Skip to comments.This Time We Mean It: The Youth Vote Matters
Posted on 04/27/2008 11:37:54 AM PDT by The_Republican
Election after election, when all the obvious story lines are exhausted, the media tend to turn to an oldie but goody: "Will this be the race where young people finally start voting?" Youth vote advocates insist that young people are more dialed in than ever this year, while political hacks who have been in the business for decades roll their eyes at the notion.
Given that, The Fix recognizes the danger in making the following statement: The youth vote will matter in 2008. A look back over last few months shows a massive increase in youth (people ages 18 through 29) voting; the number of young people voting quadrupled in Tennessee and tripled in states such as Iowa, Missouri and Texas, according to a new study by Harvard University's Institute of Politics.
The report goes on to say that the growth in young people's participation in the electoral process is not a "one-time phenomenon" but, rather, represents a "civic reawakening of a new generation."
That conclusion is affirmed by polling conducted by MTV and CBS News -- survey data that provide a detailed and nuanced analysis of the burgeoning 18-to-29 vote.
Some of the results from the polls will surprise no one.
Barack Obama (Ill.) leads Sen. Hillary Rodham Clinton (N.Y.) 48 percent to 37 in a Democratic primary matchup. In general-election trial heats, both Clinton and Obama best Sen. John McCain (Ariz.). Obama leads McCain 52 percent to 39 percent, while Clinton holds 51 percent to 41 percent.
While none of those hypothetical results turns conventional wisdom on its head (younger voters tend to favor Democrats, and Obama has spent considerable time in the campaign courting young voters), the issues that the MTV-CBS poll unearthed as most important to young voters might flip the script, at least a bit.
(Excerpt) Read more at washingtonpost.com ...
Jonah Goldberg on why the “Youth Vote” is bunk:
More than 7 in 10 respondents said "a lot" of their information about politics comes from either newspapers or television news;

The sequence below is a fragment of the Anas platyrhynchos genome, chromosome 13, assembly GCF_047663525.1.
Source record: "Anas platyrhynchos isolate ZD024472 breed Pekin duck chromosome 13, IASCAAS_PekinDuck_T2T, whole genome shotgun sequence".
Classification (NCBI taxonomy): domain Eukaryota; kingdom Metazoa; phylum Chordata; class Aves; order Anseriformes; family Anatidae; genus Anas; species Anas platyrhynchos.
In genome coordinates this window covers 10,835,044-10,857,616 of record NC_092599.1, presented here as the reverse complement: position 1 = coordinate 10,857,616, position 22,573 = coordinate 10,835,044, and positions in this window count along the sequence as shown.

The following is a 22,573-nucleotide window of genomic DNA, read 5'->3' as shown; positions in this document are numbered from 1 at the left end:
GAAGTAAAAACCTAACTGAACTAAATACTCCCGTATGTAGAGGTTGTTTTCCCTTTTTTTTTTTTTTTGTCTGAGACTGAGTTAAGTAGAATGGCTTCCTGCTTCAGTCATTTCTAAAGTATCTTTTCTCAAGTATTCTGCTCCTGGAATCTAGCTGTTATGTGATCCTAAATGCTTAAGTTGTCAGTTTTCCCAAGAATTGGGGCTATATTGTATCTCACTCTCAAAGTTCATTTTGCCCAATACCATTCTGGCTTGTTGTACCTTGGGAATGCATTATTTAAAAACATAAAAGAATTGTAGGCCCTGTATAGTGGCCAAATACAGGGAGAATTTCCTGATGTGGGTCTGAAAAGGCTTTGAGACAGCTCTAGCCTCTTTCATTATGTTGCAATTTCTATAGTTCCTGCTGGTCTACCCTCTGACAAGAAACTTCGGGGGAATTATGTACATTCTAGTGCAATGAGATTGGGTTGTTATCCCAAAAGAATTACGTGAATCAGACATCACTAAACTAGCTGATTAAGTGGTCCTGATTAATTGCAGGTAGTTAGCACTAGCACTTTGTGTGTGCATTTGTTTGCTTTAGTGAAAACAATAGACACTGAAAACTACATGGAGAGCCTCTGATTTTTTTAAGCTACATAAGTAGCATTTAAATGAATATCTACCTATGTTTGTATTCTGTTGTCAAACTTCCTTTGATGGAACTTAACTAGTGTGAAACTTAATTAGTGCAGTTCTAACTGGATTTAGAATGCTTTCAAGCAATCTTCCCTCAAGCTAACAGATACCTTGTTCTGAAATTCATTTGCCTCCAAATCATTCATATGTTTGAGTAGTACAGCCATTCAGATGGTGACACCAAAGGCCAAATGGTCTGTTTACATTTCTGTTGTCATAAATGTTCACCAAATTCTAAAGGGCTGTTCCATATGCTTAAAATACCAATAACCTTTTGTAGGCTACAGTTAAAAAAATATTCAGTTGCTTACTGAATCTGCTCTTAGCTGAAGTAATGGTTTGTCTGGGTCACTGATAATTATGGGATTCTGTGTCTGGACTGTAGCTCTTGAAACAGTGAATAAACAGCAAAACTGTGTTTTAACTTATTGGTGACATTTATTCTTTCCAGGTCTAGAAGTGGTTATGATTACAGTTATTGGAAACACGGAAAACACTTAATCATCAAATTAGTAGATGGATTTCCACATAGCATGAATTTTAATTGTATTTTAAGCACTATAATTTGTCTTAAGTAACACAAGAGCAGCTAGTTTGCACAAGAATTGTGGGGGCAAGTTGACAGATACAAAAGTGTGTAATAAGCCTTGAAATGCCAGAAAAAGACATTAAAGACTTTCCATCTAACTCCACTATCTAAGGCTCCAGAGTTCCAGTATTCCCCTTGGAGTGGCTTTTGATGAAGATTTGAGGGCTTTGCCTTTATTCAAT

15 percent said they get most of their information about politics from blogs
12 percent said they get "a lot" of political information from "late night talk and comedy shows."
It’ll start mattering as soon as someone invents a way to vote via X-Box.
This is actually pretty good news. If you consider the usual voting pattern of young people, and the constant left-wing indoctrination and Obama-worship on college campuses, then for McCain to be only 13 points down to Obama is a remarkably good performance.
Also, it doesn't say for sure, but it appears that the pollsters questioned a random sample of young people, not likely voters. The likely-voter numbers are bound to favor the Republicans more, as they do among all demographics.
They have the biggest mouths but are from from the largest voting block. Oh, I feel faint.
Yeah... about that...
The problem with the “youth vote” is that they get bored of being involved pretty quickly. In other words, they’re great in the early campaign season but seem to evaporate by November.
"Like when do we need to show up... dude?
Remember, kids, conservatives vote on Tuesday and liberals vote on Wednesday. (And if you voted in the primary, you don’t have to vote in the general.)
LOL!!!! Love it!
Wooing the Youth Vote
Monday, Jul. 31, 1972
18 in 08 This group gets its name from a documentary film by teenage director David D. Burstein, ...
A substantial share of McGovern’s hopes for wresting the White House away from Nixon resides in the youth vote. Perhaps as many as 18 million of the 18-to 24-year-old potential new voters could conceivably be registered and eligible to cast their ballots on Nov. 7, and the McGovern game plan foresees as many as 13 million going Democratic.
The Republicans have other ideas. While McGovern’s much-heralded army of 100,000 young volunteers prepares to start its massive registration drive in mid-August, a quiet Republican task force of 125,000 youngsters is already hard at work in 35 states and will move into the 15 others by Aug. 1. (snip)
—yep—letting 18 year olds vote sure did what it was intended to do , didn’t it???
“Vote or Die......or whatever, dude!’
You mean it allowed our boys fighting in Vietnam to have a piece of what they were fighting for, i.e. participation in American democracy? Yeah, it did.